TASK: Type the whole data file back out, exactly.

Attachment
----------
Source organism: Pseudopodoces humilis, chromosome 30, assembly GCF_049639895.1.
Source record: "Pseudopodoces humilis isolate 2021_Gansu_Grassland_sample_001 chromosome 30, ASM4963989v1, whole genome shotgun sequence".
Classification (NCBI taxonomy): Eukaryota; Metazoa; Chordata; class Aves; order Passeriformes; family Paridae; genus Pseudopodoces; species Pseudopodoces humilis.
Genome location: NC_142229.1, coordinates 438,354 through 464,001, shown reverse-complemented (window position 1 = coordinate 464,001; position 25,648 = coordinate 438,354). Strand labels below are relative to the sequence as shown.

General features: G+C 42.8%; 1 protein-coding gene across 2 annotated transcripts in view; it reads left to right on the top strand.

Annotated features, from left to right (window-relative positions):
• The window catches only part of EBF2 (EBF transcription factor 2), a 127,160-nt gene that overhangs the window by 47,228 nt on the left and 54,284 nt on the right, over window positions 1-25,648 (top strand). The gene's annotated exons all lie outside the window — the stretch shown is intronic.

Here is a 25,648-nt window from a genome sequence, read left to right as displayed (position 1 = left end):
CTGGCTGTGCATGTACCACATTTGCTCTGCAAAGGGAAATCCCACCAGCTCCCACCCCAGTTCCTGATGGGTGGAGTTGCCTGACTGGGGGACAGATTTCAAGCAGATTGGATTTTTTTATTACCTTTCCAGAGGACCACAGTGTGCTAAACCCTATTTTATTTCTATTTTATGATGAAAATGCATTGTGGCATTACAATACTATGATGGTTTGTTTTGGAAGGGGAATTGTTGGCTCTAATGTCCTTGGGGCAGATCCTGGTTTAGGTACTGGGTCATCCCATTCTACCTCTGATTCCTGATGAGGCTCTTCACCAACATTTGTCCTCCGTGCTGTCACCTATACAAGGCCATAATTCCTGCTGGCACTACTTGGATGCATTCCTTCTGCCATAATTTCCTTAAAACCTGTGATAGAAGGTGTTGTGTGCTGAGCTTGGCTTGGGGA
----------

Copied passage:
Source organism: Pseudopodoces humilis, chromosome 30, assembly GCF_049639895.1.
Source record: "Pseudopodoces humilis isolate 2021_Gansu_Grassland_sample_001 chromosome 30, ASM4963989v1, whole genome shotgun sequence".
Classification (NCBI taxonomy): Eukaryota; Metazoa; Chordata; class Aves; order Passeriformes; family Paridae; genus Pseudopodoces; species Pseudopodoces humilis.
Genome location: NC_142229.1, coordinates 438,354 through 464,001, shown reverse-complemented (window position 1 = coordinate 464,001; position 25,648 = coordinate 438,354). Strand labels below are relative to the sequence as shown.

General features: G+C 42.8%; 1 protein-coding gene across 2 annotated transcripts in view; it reads left to right on the top strand.

Annotated features, from left to right (window-relative positions):
• The window catches only part of EBF2 (EBF transcription factor 2), a 127,160-nt gene that overhangs the window by 47,228 nt on the left and 54,284 nt on the right, over window positions 1-25,648 (top strand). The gene's annotated exons all lie outside the window — the stretch shown is intronic.

Here is a 25,648-nt window from a genome sequence, read left to right as displayed (position 1 = left end):
CTGGCTGTGCATGTACCACATTTGCTCTGCAAAGGGAAATCCCACCAGCTCCCACCCCAGTTCCTGATGGGTGGAGTTGCCTGACTGGGGGACAGATTTCAAGCAGATTGGATTTTTTTATTACCTTTCCAGAGGACCACAGTGTGCTAAACCCTATTTTATTTCTATTTTATGATGAAAATGCATTGTGGCATTACAATACTATGATGGTTTGTTTTGGAAGGGGAATTGTTGGCTCTAATGTCCTTGGGGCAGATCCTGGTTTAGGTACTGGGTCATCCCATTCTACCTCTGATTCCTGATGAGGCTCTTCACCAACATTTGTCCTCCGTGCTGTCACCTATACAAGGCCATAATTCCTGCTGGCACTACTTGGATGCATTCCTTCTGCCATAATTTCCTTAAAACCTGTGATAGAAGGTGTTGTGTGCTGAGCTTGGCTTGGGGA